Have you ever asked yourself, “Who do I want to be like?” I was flying on Southwest Airlines from Dallas to St. Louis, then to Detroit, for a Noble Heart calling workshop, when I read this in my Daily Bible, from 1 Chronicles 5:24 … “These were the heads of their families: Epher, Ishi, Eliel, Azriel, Jeremiah, Hodaviah and Jahdiel. They were brave warriors, famous men, and heads of their families.”
I don’t normally spend much time reading Bible genealogies, I usually race through them, but since my purpose for attending the workshop was to move further into my role as a man for God, this particular list caught my eye. Who doesn’t want to be like these men?
“They were brave warriors.” Well, I want to be a brave warrior, knowing when it’s my moment to stand up to the enemy.
“They were … famous men.” I’ll admit, I’d like to be famous, too. Last year I received a public service award from the International Society of Petroleum Engineers, for my time in city government and community projects. To receive worldwide recognition in front of so many nationalities and languages, and in front of Cyndi, was great. My tiny bit of being famous felt good.
“They were … heads of their families.” Well, I’ve been a husband for almost 34 years, and a dad for almost 33 years, so I can’t avoid this. However, in the context of this passage, it means more than husband and dad, it means patriarch. And to be honest, while I certainly haven’t sought this position out, I can see it happening more and more with each passing year. And not only one of the heads of my own family, but Cyndi likes to remind me, one of the heads of our church and community. I’m OK with that. I don’t necessarily want to be the one in charge, but I definitely want to influence the outcomes.
Here’s the problem with those men from 1 Chronicles 24 – their standing was trumped by what it says in the next verse, 25 ... “But they were unfaithful to the God of their ancestors and prostituted themselves to the gods of the peoples of the land, whom God had destroyed before them.”
It’s too bad. Men who could’ve changed the world for good wasted their turn by being unfaithful to God. And not that they just drifted away from God, but they actively gave themselves over - “prostituted themselves” - to the gods of the world, even gods they knew had been defeated.
It happens too many times. Good men in leadership positions, even influential spiritual leaders, twist off, start believing their own press clippings, and sell out completely to the god of this world. It’s tragic.
So finishing my flight to Michigan I wondered, how do we keep this from happening to us?
And then, curiously enough, the very next morning while drinking coffee on the porch at Sam’s house, I read this from Isaiah 7:3-9 (God was giving instructions to Isaiah to be passed along to King Ahaz before a battle): “Say to him, “Be careful, keep calm and don’t be afraid. Do not lose heart because of these two smoldering stubs of firewood.”” (The two attacking kings).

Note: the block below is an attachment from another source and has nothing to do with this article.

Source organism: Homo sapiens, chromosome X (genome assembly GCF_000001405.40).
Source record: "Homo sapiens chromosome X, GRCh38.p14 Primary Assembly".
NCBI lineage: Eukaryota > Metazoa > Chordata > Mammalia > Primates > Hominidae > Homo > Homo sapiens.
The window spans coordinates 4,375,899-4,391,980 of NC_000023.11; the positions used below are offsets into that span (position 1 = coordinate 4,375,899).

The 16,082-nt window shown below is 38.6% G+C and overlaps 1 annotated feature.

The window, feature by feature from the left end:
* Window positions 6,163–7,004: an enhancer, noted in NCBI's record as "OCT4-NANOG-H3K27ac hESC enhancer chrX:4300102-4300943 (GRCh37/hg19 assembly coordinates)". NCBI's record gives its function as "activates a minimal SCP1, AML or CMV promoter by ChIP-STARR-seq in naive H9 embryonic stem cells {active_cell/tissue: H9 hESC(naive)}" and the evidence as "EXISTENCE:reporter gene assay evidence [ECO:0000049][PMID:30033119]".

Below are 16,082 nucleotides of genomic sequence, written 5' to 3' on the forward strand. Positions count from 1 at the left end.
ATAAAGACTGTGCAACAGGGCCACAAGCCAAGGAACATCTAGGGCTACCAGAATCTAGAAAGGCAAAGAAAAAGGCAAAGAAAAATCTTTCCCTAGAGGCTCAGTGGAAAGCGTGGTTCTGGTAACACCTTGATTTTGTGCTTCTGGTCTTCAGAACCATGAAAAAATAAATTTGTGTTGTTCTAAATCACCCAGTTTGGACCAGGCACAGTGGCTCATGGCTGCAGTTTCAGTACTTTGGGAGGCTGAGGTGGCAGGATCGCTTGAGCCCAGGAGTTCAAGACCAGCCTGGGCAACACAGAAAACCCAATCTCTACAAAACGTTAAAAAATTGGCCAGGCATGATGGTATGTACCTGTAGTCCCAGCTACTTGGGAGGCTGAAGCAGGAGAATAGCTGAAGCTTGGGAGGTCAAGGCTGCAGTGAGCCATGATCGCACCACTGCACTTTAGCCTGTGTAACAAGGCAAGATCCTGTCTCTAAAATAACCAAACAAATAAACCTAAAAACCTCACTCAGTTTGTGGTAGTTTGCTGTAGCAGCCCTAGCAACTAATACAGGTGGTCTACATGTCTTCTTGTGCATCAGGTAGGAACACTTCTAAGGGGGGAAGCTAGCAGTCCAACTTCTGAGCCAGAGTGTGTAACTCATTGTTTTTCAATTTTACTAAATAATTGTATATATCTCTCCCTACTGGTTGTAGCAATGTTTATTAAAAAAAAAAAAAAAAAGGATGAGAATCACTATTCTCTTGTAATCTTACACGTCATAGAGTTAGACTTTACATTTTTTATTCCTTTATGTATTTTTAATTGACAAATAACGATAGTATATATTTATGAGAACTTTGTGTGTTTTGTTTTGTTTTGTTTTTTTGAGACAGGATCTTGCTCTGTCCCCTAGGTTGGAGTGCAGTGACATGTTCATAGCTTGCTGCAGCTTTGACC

Here are the words we need to remember, the charge God gave to Ahaz, “I’ve got this, you are in my hands, don’t lose heart just because your enemies appear scary on the outside.”
But God also tells him, “Be careful.”
Those are good words. Just because we know God is with us is not time to be stupid, arrogant, or brash. We have to be careful. Take care. Think about what we do. Think about what we believe and who we listen to.
Later, still in Isaiah 7, God goes on to say, “If you do not stand firm in your faith, you will not stand at all.”
And there is the main point – if you don’t stand firm in your faith, it matters very little what else you do. In fact, you won’t stand at all.
So “be careful” means more than not making a stupid mistake in combat, or putting on armor and taking up weapons. Be careful means to stand firm in the faith.
Few people leave faith all at once, as an act of independence or defiance. More people simply drift away, a bit at a time, forgetting what matters, until one day it is gone, they are gone too far away to want to come back. In order for that NOT to happen we have to stay engaged. We have to be careful. We have to take care.
McMannus says, “God does not reject the sinful. He rejects the arrogant.” Being arrogant is the opposite of this passage. It is leaning on self and smarts and skill, not God.
So back to my opening question – Who do you want to be like?
Be like the one who is brave, famous, influential, careful, and who stands firm in the faith.
"I run in the path of Your commands, for You have set my heart free.” Psalm 119:32